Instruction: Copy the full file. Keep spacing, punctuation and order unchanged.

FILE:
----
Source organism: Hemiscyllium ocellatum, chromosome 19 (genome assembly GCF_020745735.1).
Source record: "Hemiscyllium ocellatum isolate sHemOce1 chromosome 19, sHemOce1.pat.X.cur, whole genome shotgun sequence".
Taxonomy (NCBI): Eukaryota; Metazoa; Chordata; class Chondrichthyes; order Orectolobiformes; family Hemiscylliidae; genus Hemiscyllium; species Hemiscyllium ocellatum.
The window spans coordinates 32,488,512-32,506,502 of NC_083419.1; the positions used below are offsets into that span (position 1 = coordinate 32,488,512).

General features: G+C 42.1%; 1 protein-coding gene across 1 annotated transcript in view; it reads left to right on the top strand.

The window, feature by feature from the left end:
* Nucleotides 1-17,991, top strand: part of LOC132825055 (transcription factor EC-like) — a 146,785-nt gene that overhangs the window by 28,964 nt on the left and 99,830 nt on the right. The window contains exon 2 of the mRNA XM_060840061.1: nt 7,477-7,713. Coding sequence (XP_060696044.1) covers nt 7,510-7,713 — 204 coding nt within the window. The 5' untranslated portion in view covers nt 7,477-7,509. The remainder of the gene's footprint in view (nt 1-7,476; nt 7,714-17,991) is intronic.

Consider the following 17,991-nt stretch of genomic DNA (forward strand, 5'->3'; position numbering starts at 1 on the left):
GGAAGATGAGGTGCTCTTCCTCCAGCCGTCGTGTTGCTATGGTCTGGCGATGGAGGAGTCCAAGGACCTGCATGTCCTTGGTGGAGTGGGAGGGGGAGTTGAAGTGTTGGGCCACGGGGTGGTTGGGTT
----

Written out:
Source organism: Hemiscyllium ocellatum, chromosome 19 (genome assembly GCF_020745735.1).
Source record: "Hemiscyllium ocellatum isolate sHemOce1 chromosome 19, sHemOce1.pat.X.cur, whole genome shotgun sequence".
Taxonomy (NCBI): Eukaryota; Metazoa; Chordata; class Chondrichthyes; order Orectolobiformes; family Hemiscylliidae; genus Hemiscyllium; species Hemiscyllium ocellatum.
The window spans coordinates 32,488,512-32,506,502 of NC_083419.1; the positions used below are offsets into that span (position 1 = coordinate 32,488,512).

General features: G+C 42.1%; 1 protein-coding gene across 1 annotated transcript in view; it reads left to right on the top strand.

The window, feature by feature from the left end:
* Nucleotides 1-17,991, top strand: part of LOC132825055 (transcription factor EC-like) — a 146,785-nt gene that overhangs the window by 28,964 nt on the left and 99,830 nt on the right. The window contains exon 2 of the mRNA XM_060840061.1: nt 7,477-7,713. Coding sequence (XP_060696044.1) covers nt 7,510-7,713 — 204 coding nt within the window. The 5' untranslated portion in view covers nt 7,477-7,509. The remainder of the gene's footprint in view (nt 1-7,476; nt 7,714-17,991) is intronic.

Consider the following 17,991-nt stretch of genomic DNA (forward strand, 5'->3'; position numbering starts at 1 on the left):
GGAAGATGAGGTGCTCTTCCTCCAGCCGTCGTGTTGCTATGGTCTGGCGATGGAGGAGTCCAAGGACCTGCATGTCCTTGGTGGAGTGGGAGGGGGAGTTGAAGTGTTGGGCCACGGGGTGGTTGGGTT